AI Insights

Overcoming Post-Traumatic Stress Disorder and Applying my Experiences in a Real-World Project

December 23, 2022

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Read the brave story of Anam from Pakistan who was struggling with Post-Traumatic-Stress Disorder (PTSD) after her dad was in a critical health condition. She had to prepare for entrance exams while taking care of her siblings for several months.

It is truly amazing how many inspiring individuals have applied to our collaborative AI projects. We are honored to share Anam’s story.  Anam has had a great impact on us, Omdena collaborators, as we learned a lot by speaking and listening to her. She was a part of our AI challenge of building a machine-learning model for PTSD assessment.

Post-traumatic stress disorder (PTSD) is a global problem that affects millions of people. Thirty-two Omdena collaborators prototyped a machine learning-driven chatbot for PTSD assessment in war and refugee zones. The unique aspect of the project was that the team started without access to a data set, but through collaborative efforts, the community found sources with suitable patient data sets.

Anam’s Story

In 2019, I was a computer science student at the National University of Computer and Emerging Sciences in Pakistan. Before that, I was a pre-medical student. Then I switched a lot of majors. In Pakistan after studying biology, you can either become a doctor or a dentist. I wanted to do research, but there weren’t many options. Finally, I decided to switch to computer science, and for that, I had to study mathematics before college. I took a gap year to learn math so that I was eligible to apply to an engineering university.

It was very hard to convince my parents to let me study maths because they thought that being a doctor would be a better choice for me. They finally agreed, and I started studying maths. Then I had to complete two years of the syllabus, but I had only one year. Right after the beginning of my study, my dad got appendicitis, and we went to remove it, but it ended up in a worse situation.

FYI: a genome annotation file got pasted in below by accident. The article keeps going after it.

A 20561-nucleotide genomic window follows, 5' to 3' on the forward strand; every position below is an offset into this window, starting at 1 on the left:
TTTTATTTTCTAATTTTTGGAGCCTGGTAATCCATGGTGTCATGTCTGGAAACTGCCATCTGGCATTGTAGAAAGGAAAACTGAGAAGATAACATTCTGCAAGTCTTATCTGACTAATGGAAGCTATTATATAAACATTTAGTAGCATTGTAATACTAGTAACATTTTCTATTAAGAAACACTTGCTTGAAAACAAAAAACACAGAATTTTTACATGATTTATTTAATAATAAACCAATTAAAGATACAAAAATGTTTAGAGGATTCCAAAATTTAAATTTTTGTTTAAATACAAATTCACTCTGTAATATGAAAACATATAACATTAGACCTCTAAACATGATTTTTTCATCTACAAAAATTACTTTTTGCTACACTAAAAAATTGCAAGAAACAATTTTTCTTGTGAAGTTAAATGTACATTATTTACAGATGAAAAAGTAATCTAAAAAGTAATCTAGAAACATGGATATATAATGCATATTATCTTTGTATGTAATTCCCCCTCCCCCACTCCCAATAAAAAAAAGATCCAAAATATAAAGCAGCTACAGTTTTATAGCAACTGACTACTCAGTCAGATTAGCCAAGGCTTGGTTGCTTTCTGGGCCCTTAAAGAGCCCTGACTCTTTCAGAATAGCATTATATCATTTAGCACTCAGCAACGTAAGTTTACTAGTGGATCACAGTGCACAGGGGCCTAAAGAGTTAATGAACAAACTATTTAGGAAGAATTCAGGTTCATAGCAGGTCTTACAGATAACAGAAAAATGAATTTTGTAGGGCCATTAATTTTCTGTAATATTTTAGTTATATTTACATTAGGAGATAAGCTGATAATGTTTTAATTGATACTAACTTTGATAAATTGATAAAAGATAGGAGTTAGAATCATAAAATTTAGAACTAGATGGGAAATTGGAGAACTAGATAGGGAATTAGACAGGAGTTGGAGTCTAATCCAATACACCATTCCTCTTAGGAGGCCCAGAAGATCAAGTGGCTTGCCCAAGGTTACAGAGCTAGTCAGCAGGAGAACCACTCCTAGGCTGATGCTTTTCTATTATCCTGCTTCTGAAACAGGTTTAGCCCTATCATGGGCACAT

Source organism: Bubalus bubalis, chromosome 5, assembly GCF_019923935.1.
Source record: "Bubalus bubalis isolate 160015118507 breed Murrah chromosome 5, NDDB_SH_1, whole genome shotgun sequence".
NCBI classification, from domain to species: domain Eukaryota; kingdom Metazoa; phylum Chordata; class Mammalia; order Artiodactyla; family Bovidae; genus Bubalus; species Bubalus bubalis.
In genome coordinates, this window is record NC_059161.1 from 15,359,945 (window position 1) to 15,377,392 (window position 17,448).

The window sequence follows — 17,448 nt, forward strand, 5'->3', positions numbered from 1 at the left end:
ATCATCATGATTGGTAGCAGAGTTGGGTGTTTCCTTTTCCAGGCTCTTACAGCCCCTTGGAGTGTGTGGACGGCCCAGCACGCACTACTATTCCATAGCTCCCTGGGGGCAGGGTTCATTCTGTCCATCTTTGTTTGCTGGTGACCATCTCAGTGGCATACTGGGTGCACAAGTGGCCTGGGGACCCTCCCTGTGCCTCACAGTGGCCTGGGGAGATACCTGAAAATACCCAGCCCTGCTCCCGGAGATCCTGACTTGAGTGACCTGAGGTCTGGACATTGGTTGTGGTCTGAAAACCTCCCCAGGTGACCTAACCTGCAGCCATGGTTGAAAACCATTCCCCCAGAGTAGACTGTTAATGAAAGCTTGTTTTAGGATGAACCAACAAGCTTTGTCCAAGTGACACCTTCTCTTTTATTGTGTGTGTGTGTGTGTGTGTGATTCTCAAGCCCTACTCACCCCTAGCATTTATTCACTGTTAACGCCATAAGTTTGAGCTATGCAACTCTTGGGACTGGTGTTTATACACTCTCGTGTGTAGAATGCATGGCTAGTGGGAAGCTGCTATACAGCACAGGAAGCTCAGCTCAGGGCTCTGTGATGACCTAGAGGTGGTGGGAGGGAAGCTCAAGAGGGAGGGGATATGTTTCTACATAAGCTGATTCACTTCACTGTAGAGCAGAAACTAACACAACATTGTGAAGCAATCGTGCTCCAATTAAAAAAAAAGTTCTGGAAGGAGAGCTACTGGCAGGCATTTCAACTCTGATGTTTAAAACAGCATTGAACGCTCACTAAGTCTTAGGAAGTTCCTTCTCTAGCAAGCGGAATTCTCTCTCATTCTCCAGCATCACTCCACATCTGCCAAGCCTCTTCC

I know many people go through a lot of obstacles, and this is nothing compared to most of them. When my parents were in the hospital, I was looking after my siblings; I had to tell them what was happening.

At the same time, I also had to focus on my studies. Even though there were a lot of people who did support us. At these times, you really find out who is actually there for you and who isn’t. And a lot of people backed out. My friends would be telling me; I should be with my dad instead of even worrying about my studies. To avoid talks like these, I was studying secretly. So after four months of being in the hospital and staying with my relatives, we could finally come home. We were ecstatic! I remember my mom telling me she wanted to go out in the streets and shout for joy.

We came back home. It was all fine, and I did my math exams after covering two years’ worth of syllabus in about four months under extreme stress.

I came back after my last exam, ready to prepare for my college entrance tests, and something odd happened. I fell sick out of the blue. I had nausea 24/7. I couldn’t eat or drink. I would vomit if I tried, and I started to lose weight.

My parents took me to multiple doctors thinking that my stomach was upset. Months went by, but we couldn’t figure out what was wrong. Later, I was diagnosed with severe anxiety from the incident with my dad.

The fear had gotten stronger, and now I had severe anxiety accompanied by recurring panic attacks. The fear that I might lose my parents kept me up all night. Whenever one of them left the house, I would call them repeatedly to check up on them. I never turned my phone on silent while I was in class. On the other hand, I was always fearing a call with bad news.

My entrance test results finally came. I was accepted into one of the top CS universities in Pakistan.

My recovery continued, and later I felt great because I have never been able to share my story publicly before. I have always been told to keep it quiet as if talking about mental health problems is some sort of taboo. From my personal experience, I have realized that talking about it helps us get better. I hope I encourage people to speak up and share their stories.


Anam Sajid is a game developer. She is a graduate of FAST NUCES with a degree in Computer Science. She was awarded a position on the Dean’s List in 2016 [A dean’s list is an academic award, or distinction, used to recognize the highest level scholarship demonstrated by students in a college or university].

Her final year project for her bachelor’s was a VR simulation. It was a way for scientists to visualize protein and drug molecules in a virtual 3D environment to find appropriate drug targets on proteins.

Also, she was awarded as an IGDA Foundation scholar in 2020. In the same year, her game Trying to Fly was featured in the Global Game Jam.

Anam is still passionate about combing her computing knowledge with medical research to help the medicine industry prosper and provide better solutions to people.

Ready to test your skills?

If you’re interested in collaborating, apply to join an Omdena project at:

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